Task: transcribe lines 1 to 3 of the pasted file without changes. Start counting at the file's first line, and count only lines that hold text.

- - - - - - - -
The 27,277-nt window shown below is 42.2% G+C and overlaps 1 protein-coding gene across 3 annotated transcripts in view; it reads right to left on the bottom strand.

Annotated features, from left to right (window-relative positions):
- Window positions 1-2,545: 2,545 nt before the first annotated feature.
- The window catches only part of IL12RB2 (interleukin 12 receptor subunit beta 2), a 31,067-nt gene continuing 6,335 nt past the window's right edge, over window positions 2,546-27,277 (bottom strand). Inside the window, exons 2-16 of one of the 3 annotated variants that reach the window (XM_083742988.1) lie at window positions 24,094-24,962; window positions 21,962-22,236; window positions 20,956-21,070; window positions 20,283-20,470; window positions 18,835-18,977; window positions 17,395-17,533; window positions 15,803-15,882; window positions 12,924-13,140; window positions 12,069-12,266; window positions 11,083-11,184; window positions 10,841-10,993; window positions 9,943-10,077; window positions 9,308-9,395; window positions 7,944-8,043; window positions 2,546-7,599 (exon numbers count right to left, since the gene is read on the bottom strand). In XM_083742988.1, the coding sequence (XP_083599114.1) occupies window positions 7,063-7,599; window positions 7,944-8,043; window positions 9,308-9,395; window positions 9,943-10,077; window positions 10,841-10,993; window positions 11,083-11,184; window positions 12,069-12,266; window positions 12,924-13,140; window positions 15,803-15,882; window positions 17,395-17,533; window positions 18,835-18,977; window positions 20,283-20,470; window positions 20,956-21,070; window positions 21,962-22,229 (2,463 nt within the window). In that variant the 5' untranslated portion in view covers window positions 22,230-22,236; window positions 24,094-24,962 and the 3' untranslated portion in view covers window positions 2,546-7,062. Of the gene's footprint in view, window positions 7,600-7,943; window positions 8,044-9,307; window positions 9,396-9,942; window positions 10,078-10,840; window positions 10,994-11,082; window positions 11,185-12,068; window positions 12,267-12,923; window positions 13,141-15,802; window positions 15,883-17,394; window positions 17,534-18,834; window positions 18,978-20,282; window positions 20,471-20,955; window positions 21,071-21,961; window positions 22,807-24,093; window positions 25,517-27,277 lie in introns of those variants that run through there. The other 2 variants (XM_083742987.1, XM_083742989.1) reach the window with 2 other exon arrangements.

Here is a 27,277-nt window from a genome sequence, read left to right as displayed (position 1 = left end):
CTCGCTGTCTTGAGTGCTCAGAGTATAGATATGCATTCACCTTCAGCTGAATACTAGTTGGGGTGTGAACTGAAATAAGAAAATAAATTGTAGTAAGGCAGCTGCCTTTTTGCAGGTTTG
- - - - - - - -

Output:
The 27,277-nt window shown below is 42.2% G+C and overlaps 1 protein-coding gene across 3 annotated transcripts in view; it reads right to left on the bottom strand.

Annotated features, from left to right (window-relative positions):
- Window positions 1-2,545: 2,545 nt before the first annotated feature.